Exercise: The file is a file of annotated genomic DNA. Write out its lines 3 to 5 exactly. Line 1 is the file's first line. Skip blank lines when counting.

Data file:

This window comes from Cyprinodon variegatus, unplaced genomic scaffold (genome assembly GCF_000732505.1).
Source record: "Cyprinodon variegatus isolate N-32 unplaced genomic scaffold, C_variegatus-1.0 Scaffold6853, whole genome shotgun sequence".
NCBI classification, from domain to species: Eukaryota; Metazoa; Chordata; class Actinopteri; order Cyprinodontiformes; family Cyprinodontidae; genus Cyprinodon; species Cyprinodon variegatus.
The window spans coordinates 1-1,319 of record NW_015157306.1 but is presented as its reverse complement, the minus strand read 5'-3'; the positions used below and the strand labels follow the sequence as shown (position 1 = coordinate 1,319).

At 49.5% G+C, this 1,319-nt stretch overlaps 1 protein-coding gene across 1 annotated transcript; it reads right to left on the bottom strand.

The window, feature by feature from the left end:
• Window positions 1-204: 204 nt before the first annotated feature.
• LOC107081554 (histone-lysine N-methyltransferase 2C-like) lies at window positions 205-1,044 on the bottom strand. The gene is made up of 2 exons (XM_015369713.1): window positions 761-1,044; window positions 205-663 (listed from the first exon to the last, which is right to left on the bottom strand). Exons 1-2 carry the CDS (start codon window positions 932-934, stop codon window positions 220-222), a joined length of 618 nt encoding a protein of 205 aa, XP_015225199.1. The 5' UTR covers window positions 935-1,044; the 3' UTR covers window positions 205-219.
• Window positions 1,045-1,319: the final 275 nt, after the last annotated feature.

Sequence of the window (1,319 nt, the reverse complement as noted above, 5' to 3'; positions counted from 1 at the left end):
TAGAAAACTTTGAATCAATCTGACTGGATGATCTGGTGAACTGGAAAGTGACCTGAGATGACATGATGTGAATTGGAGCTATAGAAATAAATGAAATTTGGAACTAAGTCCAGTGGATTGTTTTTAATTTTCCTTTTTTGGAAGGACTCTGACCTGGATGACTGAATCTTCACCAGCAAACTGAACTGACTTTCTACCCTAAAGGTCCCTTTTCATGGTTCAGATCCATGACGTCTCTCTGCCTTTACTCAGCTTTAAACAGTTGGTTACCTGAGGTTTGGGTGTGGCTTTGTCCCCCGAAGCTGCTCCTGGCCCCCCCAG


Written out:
NCBI classification, from domain to species: Eukaryota; Metazoa; Chordata; class Actinopteri; order Cyprinodontiformes; family Cyprinodontidae; genus Cyprinodon; species Cyprinodon variegatus.
The window spans coordinates 1-1,319 of record NW_015157306.1 but is presented as its reverse complement, the minus strand read 5'-3'; the positions used below and the strand labels follow the sequence as shown (position 1 = coordinate 1,319).

At 49.5% G+C, this 1,319-nt stretch overlaps 1 protein-coding gene across 1 annotated transcript; it reads right to left on the bottom strand.